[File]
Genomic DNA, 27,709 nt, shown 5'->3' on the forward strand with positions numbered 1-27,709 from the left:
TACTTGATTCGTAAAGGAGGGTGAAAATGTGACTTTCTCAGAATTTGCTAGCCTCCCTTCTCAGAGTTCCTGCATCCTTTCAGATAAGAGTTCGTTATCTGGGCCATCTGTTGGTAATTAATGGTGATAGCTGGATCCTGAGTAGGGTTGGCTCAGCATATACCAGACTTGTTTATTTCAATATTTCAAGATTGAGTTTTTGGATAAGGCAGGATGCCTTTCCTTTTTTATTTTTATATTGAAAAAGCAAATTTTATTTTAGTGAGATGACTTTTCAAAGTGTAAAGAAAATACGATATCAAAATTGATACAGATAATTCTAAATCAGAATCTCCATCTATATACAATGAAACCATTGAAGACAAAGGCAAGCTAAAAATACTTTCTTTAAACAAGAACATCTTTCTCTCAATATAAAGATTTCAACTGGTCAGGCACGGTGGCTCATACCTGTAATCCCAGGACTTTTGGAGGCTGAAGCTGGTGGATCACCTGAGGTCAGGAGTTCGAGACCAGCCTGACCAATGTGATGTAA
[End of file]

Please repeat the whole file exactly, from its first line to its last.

Genomic DNA, 27,709 nt, shown 5'->3' on the forward strand with positions numbered 1-27,709 from the left:
TACTTGATTCGTAAAGGAGGGTGAAAATGTGACTTTCTCAGAATTTGCTAGCCTCCCTTCTCAGAGTTCCTGCATCCTTTCAGATAAGAGTTCGTTATCTGGGCCATCTGTTGGTAATTAATGGTGATAGCTGGATCCTGAGTAGGGTTGGCTCAGCATATACCAGACTTGTTTATTTCAATATTTCAAGATTGAGTTTTTGGATAAGGCAGGATGCCTTTCCTTTTTTATTTTTATATTGAAAAAGCAAATTTTATTTTAGTGAGATGACTTTTCAAAGTGTAAAGAAAATACGATATCAAAATTGATACAGATAATTCTAAATCAGAATCTCCATCTATATACAATGAAACCATTGAAGACAAAGGCAAGCTAAAAATACTTTCTTTAAACAAGAACATCTTTCTCTCAATATAAAGATTTCAACTGGTCAGGCACGGTGGCTCATACCTGTAATCCCAGGACTTTTGGAGGCTGAAGCTGGTGGATCACCTGAGGTCAGGAGTTCGAGACCAGCCTGACCAATGTGATGTAA